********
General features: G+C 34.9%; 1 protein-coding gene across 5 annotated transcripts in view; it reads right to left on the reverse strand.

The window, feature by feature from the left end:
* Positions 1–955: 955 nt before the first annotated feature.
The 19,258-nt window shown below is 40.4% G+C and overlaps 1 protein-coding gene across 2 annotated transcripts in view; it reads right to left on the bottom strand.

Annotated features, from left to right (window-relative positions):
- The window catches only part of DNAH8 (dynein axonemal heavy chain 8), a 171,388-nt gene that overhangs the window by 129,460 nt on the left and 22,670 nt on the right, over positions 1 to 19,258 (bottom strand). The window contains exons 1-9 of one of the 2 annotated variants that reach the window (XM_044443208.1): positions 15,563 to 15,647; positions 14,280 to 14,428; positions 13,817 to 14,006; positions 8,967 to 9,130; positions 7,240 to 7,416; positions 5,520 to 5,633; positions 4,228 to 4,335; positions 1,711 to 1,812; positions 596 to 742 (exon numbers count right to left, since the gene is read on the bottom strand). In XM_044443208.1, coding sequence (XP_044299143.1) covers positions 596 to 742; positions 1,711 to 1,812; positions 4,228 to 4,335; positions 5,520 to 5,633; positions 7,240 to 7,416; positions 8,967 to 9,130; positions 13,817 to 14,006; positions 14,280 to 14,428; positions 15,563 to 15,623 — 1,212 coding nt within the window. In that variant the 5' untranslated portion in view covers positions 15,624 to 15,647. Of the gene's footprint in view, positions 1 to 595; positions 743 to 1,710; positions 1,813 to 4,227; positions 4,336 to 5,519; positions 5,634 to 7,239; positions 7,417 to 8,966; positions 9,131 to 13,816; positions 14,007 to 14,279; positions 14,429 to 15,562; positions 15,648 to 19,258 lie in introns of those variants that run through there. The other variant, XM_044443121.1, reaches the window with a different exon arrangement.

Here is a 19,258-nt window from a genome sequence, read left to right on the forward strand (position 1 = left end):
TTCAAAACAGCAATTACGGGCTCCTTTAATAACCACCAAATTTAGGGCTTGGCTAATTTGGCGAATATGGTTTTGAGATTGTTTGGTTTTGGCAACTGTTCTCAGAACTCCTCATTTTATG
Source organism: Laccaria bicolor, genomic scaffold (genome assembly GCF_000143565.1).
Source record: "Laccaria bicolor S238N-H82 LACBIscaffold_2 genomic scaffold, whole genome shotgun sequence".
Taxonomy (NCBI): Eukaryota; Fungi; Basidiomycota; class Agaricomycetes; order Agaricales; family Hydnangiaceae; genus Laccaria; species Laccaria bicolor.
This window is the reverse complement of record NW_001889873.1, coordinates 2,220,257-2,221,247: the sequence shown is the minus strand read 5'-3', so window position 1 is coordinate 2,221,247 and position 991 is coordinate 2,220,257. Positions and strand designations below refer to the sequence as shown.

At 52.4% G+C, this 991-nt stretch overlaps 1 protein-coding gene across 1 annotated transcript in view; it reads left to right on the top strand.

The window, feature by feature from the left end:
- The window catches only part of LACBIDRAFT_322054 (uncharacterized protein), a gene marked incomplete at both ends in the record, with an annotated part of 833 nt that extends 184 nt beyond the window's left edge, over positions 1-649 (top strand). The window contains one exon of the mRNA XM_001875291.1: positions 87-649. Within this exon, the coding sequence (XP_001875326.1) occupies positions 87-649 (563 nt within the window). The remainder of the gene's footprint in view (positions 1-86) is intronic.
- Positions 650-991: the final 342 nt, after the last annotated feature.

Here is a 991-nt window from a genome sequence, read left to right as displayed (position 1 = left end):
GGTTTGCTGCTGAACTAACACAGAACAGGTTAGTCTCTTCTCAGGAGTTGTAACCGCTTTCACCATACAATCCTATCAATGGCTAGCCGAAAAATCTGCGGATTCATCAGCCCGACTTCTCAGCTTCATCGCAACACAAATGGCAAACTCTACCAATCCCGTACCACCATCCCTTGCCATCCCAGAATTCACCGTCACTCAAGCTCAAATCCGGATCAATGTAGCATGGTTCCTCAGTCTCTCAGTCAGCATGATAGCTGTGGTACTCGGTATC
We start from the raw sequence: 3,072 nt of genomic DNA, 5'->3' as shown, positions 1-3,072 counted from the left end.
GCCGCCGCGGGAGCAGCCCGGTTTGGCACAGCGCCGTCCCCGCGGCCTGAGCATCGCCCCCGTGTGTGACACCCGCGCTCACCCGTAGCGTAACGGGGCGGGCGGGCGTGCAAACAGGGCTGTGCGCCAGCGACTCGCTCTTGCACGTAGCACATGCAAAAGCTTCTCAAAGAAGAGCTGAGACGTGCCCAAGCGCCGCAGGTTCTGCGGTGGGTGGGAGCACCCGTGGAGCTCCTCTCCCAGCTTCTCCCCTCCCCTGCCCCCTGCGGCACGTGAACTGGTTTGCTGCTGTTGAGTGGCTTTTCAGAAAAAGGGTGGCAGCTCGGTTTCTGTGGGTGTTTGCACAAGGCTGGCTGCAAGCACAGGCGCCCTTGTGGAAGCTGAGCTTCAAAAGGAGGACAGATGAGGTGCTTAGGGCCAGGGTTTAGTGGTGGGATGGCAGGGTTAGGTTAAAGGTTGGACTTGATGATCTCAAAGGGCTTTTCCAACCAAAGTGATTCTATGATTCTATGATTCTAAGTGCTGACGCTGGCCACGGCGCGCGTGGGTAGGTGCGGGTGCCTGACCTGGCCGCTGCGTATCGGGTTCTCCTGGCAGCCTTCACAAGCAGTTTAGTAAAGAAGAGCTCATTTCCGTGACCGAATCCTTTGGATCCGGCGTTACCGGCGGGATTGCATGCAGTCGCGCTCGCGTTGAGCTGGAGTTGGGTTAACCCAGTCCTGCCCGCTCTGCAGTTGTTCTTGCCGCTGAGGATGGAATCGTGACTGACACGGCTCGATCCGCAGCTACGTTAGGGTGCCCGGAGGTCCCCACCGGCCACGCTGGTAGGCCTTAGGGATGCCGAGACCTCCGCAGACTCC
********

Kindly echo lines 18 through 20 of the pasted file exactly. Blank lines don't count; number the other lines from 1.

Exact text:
GGTTTGCTGCTGAACTAACACAGAACAGGTTAGTCTCTTCTCAGGAGTTGTAACCGCTTTCACCATACAATCCTATCAATGGCTAGCCGAAAAATCTGCGGATTCATCAGCCCGACTTCTCAGCTTCATCGCAACACAAATGGCAAACTCTACCAATCCCGTACCACCATCCCTTGCCATCCCAGAATTCACCGTCACTCAAGCTCAAATCCGGATCAATGTAGCATGGTTCCTCAGTCTCTCAGTCAGCATGATAGCTGTGGTACTCGGTATC
We start from the raw sequence: 3,072 nt of genomic DNA, 5'->3' as shown, positions 1-3,072 counted from the left end.
GCCGCCGCGGGAGCAGCCCGGTTTGGCACAGCGCCGTCCCCGCGGCCTGAGCATCGCCCCCGTGTGTGACACCCGCGCTCACCCGTAGCGTAACGGGGCGGGCGGGCGTGCAAACAGGGCTGTGCGCCAGCGACTCGCTCTTGCACGTAGCACATGCAAAAGCTTCTCAAAGAAGAGCTGAGACGTGCCCAAGCGCCGCAGGTTCTGCGGTGGGTGGGAGCACCCGTGGAGCTCCTCTCCCAGCTTCTCCCCTCCCCTGCCCCCTGCGGCACGTGAACTGGTTTGCTGCTGTTGAGTGGCTTTTCAGAAAAAGGGTGGCAGCTCGGTTTCTGTGGGTGTTTGCACAAGGCTGGCTGCAAGCACAGGCGCCCTTGTGGAAGCTGAGCTTCAAAAGGAGGACAGATGAGGTGCTTAGGGCCAGGGTTTAGTGGTGGGATGGCAGGGTTAGGTTAAAGGTTGGACTTGATGATCTCAAAGGGCTTTTCCAACCAAAGTGATTCTATGATTCTATGATTCTAAGTGCTGACGCTGGCCACGGCGCGCGTGGGTAGGTGCGGGTGCCTGACCTGGCCGCTGCGTATCGGGTTCTCCTGGCAGCCTTCACAAGCAGTTTAGTAAAGAAGAGCTCATTTCCGTGACCGAATCCTTTGGATCCGGCGTTACCGGCGGGATTGCATGCAGTCGCGCTCGCGTTGAGCTGGAGTTGGGTTAACCCAGTCCTGCCCGCTCTGCAGTTGTTCTTGCCGCTGAGGATGGAATCGTGACTGACACGGCTCGATCCGCAGCTACGTTAGGGTGCCCGGAGGTCCCCACCGGCCACGCTGGTAGGCCTTAGGGATGCCGAGACCTCCGCAGACTCC